Take the investigative skills from Gumshoe, and add in mutant powers. In the context of the game world, a virus that came out of nowhere ravaged the planet. Some months after the ghost flu burned itself out, mutant powers started appearing in the population of people who had the ghost flu. in people of all ages from puberty to the elderly. The game is set ten years later, around ten years from “now”. Mutants are a fact of line, both for ill and will. Roughly one in one hundred people in the industrialized world possess one or more heightened abilities. That means 1 in 100 of the criminals, too. As police departments began to confront these superpowered criminals, they found it necessary to fight fire with fire, recruiting tactical officers with the outlandish abilities necessary to apprehend them. The player characters are law enforcement officers who have gotten to the level of a detective, and are part of the Heightened Crimes Investigative Unit. Stir in the aftereffects of a society still coming to grips with mutants’ existence, putting the characters in the center of the social and political whirlwind, and you have Mutant City Blues.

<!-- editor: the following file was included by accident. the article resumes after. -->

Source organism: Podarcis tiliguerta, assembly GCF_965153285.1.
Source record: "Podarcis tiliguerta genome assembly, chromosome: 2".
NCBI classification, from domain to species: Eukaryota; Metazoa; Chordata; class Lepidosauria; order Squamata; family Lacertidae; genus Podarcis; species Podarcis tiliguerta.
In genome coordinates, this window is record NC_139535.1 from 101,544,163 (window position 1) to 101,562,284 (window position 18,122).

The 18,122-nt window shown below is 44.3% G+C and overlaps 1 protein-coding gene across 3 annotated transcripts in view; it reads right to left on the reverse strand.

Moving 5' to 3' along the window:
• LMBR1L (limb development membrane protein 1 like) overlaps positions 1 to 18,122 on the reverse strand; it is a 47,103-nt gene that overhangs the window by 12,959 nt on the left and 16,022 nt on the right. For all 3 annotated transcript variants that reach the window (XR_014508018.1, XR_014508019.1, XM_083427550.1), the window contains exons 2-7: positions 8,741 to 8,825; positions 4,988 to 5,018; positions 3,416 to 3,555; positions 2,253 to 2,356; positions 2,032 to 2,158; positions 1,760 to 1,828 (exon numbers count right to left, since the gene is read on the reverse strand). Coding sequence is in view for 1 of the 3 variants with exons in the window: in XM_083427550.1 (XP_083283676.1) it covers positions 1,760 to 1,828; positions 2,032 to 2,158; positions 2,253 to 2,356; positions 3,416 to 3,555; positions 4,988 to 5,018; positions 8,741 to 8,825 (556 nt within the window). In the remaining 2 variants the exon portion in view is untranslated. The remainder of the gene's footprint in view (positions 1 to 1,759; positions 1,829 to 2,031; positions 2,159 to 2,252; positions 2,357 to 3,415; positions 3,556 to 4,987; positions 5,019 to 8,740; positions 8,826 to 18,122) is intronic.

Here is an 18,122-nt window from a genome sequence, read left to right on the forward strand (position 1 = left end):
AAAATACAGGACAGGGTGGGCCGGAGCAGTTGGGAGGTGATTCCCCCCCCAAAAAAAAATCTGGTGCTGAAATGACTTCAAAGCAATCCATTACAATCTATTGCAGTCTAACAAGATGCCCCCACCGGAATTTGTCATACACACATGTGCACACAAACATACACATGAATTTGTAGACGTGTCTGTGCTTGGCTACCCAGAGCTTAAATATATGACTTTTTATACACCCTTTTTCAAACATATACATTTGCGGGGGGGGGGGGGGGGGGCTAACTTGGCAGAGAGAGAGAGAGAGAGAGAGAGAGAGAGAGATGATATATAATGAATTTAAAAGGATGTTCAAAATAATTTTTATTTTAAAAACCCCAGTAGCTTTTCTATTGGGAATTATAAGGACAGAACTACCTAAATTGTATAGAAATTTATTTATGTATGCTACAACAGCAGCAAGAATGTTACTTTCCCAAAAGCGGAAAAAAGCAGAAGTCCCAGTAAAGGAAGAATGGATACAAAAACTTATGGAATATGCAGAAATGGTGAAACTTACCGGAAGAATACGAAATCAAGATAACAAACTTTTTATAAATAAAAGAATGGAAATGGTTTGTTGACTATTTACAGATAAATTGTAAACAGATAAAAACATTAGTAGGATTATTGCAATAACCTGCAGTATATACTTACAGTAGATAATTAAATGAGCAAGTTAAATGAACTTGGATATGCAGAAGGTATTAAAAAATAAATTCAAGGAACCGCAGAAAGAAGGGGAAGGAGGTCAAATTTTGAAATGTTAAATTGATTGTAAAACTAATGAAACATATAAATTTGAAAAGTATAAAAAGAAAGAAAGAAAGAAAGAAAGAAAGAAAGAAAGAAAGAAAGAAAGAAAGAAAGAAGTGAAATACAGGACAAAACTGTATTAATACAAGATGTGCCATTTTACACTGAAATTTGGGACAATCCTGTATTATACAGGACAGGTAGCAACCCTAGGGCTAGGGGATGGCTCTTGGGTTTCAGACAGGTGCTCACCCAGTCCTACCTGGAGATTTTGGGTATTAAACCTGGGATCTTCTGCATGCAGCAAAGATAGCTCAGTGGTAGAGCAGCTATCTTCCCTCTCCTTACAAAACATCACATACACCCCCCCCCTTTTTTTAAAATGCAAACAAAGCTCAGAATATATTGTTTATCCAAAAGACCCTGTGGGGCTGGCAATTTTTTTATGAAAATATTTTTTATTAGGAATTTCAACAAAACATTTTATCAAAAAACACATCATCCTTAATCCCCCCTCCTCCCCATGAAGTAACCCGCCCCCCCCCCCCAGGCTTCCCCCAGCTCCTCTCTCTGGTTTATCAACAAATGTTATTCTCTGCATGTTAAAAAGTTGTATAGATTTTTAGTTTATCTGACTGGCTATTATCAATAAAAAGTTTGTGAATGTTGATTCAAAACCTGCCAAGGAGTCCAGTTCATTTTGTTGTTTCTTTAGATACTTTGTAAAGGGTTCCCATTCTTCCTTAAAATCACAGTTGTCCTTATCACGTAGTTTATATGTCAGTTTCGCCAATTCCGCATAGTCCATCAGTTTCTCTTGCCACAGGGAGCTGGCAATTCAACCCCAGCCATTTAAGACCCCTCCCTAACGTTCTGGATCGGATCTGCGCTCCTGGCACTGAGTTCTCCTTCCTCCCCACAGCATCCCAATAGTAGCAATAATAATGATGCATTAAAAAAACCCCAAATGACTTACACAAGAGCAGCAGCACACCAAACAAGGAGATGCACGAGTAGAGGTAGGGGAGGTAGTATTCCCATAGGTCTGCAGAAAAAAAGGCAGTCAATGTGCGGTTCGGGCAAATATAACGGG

The mutants and superpowers of Mutant City Blues are, in fact, a not completely understood science that is being studied by experts. The powers are logically arranged in a schema called the Quade Diagram. When characters build characters’ superpowers, they use the diagram to build a suite of connected powers–and sometimes have to take drawbacks as well!

This diagram doesn’t only provide a way to build characters with superpowers in a rational and structured manner–it has use for the player characters in the plot as well.